Matt Badiali’s Freedom Checks Carry the Legitimacy of Actual Investment

Not a lot of people understand what a master limited partnership is. Master Limited Partnerships, or MLPs, are a type of business venture existing in the form of a publicly traded assets. They are akin to stocks but are more for the company’s benefit than the shareholder, or in this case stakeholder. MLPs combine the working capital of publicly traded ventures with the tax benefits of partnerships. This means that a company is not taxed on its revenue until it makes payouts to its stakeholders. These payouts are known as return of capital payments and can occur quarterly to monthly depending on how the business operates. At present there are over 500 natural resource companies taking advantage of MLP benefits, but those companies need stakeholders purchasing the actual MLPs to take part.

This is the actual investment underneath the veneer of Matt Badiali’s Freedom Checks. Instead of going the long way around and explaining MLPs in depth, Badiali holds up what he calls a freedom check and talks about the massive profit that can be had. Freedom Checks are a real investment however, in a business commodity that actually exists. Anyone purchasing an MLP within a company, has the opportunity to enjoy a regulated profit payout for their investment. They do not have to do anything but sit there and make money. Naturally, freedom checks do pose some risk because the company could falter and such stake rendered valueless. But this is where Badiali comes in.

Matt Badiali is a professional investor who goes around the world inspecting natural resource companies. He knowns everything there is to know about the resource market and project where it is going. His projections show decreases in oil production in the Middle East, and increases in U.S. oil production. This means American resource companies are about to inherit a lot of business and profit. The number projected are ridiculous. Investors holding stakes, even in a small amount, will get a percentage of the skyrocketing revenue. This is why Matt Badiali’ boasts such big payouts from Freedom Checks. As the stakes can be purchased for as low as $10 dollars, the question is why not invest.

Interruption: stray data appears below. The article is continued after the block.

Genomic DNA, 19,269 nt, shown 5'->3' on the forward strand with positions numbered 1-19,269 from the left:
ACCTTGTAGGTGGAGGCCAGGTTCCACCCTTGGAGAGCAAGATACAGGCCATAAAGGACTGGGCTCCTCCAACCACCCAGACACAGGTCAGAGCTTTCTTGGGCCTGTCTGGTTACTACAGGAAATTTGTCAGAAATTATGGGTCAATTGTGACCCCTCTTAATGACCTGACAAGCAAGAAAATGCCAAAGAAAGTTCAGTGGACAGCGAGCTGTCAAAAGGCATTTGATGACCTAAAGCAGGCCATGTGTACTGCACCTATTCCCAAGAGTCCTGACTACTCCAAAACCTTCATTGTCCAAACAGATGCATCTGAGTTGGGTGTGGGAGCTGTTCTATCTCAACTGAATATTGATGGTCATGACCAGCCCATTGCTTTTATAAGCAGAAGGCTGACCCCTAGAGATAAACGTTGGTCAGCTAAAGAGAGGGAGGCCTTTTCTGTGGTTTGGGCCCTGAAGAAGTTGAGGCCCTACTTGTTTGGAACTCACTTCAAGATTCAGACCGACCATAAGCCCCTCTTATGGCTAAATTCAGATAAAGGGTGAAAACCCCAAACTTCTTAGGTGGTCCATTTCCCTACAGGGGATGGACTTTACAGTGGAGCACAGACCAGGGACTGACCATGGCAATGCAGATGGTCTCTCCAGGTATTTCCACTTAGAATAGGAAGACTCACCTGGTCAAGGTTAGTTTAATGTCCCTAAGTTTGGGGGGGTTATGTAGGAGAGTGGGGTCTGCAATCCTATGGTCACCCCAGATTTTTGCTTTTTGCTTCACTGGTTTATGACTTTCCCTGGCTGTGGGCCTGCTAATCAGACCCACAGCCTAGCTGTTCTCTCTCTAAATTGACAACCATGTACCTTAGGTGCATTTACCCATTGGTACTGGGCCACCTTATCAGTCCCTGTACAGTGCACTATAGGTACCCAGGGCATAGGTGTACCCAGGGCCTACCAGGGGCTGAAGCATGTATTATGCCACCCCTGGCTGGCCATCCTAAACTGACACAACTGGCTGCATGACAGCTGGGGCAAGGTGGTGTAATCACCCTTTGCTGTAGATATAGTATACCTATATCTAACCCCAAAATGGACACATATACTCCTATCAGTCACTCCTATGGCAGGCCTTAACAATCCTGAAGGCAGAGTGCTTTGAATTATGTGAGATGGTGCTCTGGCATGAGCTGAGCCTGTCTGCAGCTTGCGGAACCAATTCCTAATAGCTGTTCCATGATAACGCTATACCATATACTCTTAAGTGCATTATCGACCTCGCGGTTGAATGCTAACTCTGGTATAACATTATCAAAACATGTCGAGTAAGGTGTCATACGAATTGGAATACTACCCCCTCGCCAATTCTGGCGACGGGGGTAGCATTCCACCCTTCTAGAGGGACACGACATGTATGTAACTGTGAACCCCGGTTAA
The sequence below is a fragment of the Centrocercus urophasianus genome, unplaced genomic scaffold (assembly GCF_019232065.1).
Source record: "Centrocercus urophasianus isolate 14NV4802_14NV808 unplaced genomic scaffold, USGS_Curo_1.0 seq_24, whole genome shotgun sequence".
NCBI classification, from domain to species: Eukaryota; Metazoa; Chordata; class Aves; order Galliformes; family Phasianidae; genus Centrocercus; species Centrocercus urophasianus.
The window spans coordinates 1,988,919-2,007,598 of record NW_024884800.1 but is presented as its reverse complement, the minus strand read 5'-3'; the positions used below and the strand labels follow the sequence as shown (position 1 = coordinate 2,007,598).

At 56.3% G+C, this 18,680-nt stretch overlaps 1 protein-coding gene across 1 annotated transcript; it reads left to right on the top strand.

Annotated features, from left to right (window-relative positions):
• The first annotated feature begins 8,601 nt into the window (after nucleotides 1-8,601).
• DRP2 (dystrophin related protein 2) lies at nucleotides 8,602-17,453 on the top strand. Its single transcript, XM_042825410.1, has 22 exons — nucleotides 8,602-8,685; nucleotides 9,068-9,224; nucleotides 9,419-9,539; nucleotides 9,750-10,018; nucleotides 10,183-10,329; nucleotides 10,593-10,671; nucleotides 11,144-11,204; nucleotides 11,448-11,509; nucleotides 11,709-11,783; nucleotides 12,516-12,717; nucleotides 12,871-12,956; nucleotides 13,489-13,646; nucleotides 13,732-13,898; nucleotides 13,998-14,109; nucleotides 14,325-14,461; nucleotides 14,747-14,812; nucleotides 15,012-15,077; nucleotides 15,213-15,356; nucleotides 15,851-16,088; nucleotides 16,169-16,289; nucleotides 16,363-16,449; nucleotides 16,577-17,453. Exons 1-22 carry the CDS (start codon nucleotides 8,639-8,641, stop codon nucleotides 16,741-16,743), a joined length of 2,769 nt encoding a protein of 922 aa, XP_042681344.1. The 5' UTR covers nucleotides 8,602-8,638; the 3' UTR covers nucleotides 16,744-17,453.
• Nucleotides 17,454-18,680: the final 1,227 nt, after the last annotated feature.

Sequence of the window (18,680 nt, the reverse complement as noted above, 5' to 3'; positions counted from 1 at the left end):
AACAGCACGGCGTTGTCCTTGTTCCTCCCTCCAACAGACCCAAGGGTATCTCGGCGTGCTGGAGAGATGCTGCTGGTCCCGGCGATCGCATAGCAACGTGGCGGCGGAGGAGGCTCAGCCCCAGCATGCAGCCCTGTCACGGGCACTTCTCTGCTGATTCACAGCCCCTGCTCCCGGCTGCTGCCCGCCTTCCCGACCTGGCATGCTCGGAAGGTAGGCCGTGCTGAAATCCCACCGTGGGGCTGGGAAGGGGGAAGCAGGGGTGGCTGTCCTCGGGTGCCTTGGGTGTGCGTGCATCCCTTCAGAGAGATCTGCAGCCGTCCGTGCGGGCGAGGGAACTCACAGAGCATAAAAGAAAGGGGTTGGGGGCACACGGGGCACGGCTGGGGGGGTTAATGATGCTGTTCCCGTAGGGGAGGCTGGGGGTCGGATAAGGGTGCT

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David Giertz Tells Retirement Advisors To Talk To Clients About Social Security

Saving for retirement is one of the most important things that anyone working should do. However, it is not only about putting money aside under a retirement plan, one also needs to know about the receipt of the benefits and the costs associated with it. A research conducted by the Nationwide Retirement Institute showed that most people retired or on the verge of retirement do not fully understand social security. This results in less than expected retirement benefits due to the unknown taxes.

 

 

David Giertz was interviewed recently and he emphasized the need for advisers to talk to their clients about social security during retirement. He said that if the research by his institution was anything to go by, an adviser risks losing clients if they do not do so. The research showed that 4 of 5 people would change their adviser if they failed to talk to them about social security. For the client lack of this knowledge may lead to disappointment later in life. David argues that social security may lead to reduction of funds received during retirement up to 40% of the expected value. This may lead to financial strain on the individuals.

 

 

David is financial adviser working with Nationwide Investment Services Corporation. He holds the position of Senior Vice President of Nationwide Financial Distribution and Sales since 2013. Before his current position, he worked in other positions in the company. With over 20 years of experience in the financial asset, David is a major asset at Nationwide Investment Company ensuring that clients fully benefit from the services. He is also very concerned about clients and thus feels sorry for the failure of other advisers who do not address the issue of social security. He attributes this failure to the complexity of the rules relating to the social security.